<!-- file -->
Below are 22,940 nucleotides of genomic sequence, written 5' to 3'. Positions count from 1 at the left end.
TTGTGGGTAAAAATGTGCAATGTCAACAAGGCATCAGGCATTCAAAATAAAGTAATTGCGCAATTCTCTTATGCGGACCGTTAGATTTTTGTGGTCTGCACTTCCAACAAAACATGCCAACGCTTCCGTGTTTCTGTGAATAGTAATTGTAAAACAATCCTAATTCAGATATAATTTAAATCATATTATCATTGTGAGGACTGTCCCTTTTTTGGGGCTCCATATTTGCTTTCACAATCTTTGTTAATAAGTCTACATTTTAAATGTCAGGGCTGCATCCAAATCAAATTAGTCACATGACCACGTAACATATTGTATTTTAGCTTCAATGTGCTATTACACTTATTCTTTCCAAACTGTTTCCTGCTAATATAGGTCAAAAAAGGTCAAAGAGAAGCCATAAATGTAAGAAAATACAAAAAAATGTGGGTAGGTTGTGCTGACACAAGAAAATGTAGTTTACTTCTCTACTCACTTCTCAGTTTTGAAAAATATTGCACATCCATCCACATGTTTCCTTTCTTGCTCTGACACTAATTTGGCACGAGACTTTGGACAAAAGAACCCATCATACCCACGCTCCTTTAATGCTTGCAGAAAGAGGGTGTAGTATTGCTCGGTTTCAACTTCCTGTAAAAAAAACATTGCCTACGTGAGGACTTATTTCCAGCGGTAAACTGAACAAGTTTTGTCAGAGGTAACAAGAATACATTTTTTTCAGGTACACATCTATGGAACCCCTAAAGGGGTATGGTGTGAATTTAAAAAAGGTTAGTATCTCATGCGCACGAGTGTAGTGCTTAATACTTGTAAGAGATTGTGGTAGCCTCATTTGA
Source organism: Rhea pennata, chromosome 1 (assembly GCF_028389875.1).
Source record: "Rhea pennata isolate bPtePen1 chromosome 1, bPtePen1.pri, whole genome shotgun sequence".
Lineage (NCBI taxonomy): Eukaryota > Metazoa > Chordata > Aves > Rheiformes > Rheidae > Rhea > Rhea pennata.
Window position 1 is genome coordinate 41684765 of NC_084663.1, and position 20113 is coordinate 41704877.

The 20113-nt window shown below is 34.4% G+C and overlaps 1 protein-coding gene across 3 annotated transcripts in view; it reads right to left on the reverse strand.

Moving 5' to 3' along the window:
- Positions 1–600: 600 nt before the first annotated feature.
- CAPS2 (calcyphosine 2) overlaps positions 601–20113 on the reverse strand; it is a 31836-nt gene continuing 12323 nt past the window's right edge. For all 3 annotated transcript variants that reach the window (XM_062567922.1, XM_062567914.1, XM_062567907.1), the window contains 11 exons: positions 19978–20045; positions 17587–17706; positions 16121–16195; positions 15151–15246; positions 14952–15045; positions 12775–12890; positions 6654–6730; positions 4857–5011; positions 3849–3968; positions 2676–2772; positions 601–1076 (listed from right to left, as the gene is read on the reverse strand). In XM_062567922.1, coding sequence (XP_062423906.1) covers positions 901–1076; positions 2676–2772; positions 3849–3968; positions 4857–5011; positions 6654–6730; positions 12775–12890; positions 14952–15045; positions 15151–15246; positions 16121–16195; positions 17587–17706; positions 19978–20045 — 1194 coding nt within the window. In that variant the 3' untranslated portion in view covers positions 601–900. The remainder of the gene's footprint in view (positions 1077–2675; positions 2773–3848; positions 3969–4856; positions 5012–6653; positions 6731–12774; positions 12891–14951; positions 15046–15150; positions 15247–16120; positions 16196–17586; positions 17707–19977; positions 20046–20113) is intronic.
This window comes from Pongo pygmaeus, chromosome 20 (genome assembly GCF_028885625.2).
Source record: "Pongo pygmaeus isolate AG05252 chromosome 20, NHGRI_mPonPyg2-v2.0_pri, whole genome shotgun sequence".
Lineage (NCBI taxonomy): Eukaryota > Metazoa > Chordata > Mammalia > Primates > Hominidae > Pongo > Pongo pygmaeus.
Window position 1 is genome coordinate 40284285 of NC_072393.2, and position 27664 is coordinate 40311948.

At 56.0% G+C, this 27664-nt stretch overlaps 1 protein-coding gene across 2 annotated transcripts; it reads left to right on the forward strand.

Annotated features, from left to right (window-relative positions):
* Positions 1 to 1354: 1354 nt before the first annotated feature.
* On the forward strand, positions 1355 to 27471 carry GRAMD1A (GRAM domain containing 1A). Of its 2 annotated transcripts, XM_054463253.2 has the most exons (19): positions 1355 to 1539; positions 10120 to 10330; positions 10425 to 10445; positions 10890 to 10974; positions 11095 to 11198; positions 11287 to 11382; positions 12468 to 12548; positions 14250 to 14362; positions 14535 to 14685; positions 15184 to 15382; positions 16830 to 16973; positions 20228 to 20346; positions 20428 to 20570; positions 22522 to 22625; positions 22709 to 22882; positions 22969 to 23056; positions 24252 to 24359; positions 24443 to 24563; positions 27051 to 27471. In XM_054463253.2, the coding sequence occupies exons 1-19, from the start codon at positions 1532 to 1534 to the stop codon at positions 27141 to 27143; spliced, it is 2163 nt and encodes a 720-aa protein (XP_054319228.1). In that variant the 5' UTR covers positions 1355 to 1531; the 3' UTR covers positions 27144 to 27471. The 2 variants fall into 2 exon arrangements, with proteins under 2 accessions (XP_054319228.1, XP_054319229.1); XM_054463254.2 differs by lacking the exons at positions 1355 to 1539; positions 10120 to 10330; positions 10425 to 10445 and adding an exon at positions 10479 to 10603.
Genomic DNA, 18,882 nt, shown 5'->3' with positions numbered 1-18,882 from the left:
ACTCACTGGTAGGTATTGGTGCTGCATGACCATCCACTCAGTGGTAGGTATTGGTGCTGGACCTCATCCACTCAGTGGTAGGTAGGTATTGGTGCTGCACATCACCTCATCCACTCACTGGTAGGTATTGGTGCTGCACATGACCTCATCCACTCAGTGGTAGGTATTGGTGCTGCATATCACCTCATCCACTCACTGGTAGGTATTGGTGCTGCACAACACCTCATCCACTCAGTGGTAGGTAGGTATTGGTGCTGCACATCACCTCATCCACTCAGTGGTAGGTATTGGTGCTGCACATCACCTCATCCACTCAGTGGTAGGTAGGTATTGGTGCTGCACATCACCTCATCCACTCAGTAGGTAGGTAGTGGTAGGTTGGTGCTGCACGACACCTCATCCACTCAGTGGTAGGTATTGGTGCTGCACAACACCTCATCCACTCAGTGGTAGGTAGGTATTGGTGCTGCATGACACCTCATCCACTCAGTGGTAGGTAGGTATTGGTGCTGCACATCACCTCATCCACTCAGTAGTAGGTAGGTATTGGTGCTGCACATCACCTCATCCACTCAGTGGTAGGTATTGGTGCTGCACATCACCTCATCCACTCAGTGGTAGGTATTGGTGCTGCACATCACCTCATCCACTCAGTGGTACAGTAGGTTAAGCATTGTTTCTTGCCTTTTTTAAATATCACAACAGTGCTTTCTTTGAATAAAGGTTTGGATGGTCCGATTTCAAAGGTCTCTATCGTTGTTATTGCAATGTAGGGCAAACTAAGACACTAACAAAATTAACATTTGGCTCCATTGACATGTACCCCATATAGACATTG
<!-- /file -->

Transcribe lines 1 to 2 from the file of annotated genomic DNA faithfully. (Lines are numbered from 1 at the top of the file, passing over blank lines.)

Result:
Below are 22,940 nucleotides of genomic sequence, written 5' to 3'. Positions count from 1 at the left end.
TTGTGGGTAAAAATGTGCAATGTCAACAAGGCATCAGGCATTCAAAATAAAGTAATTGCGCAATTCTCTTATGCGGACCGTTAGATTTTTGTGGTCTGCACTTCCAACAAAACATGCCAACGCTTCCGTGTTTCTGTGAATAGTAATTGTAAAACAATCCTAATTCAGATATAATTTAAATCATATTATCATTGTGAGGACTGTCCCTTTTTTGGGGCTCCATATTTGCTTTCACAATCTTTGTTAATAAGTCTACATTTTAAATGTCAGGGCTGCATCCAAATCAAATTAGTCACATGACCACGTAACATATTGTATTTTAGCTTCAATGTGCTATTACACTTATTCTTTCCAAACTGTTTCCTGCTAATATAGGTCAAAAAAGGTCAAAGAGAAGCCATAAATGTAAGAAAATACAAAAAAATGTGGGTAGGTTGTGCTGACACAAGAAAATGTAGTTTACTTCTCTACTCACTTCTCAGTTTTGAAAAATATTGCACATCCATCCACATGTTTCCTTTCTTGCTCTGACACTAATTTGGCACGAGACTTTGGACAAAAGAACCCATCATACCCACGCTCCTTTAATGCTTGCAGAAAGAGGGTGTAGTATTGCTCGGTTTCAACTTCCTGTAAAAAAAACATTGCCTACGTGAGGACTTATTTCCAGCGGTAAACTGAACAAGTTTTGTCAGAGGTAACAAGAATACATTTTTTTCAGGTACACATCTATGGAACCCCTAAAGGGGTATGGTGTGAATTTAAAAAAGGTTAGTATCTCATGCGCACGAGTGTAGTGCTTAATACTTGTAAGAGATTGTGGTAGCCTCATTTGA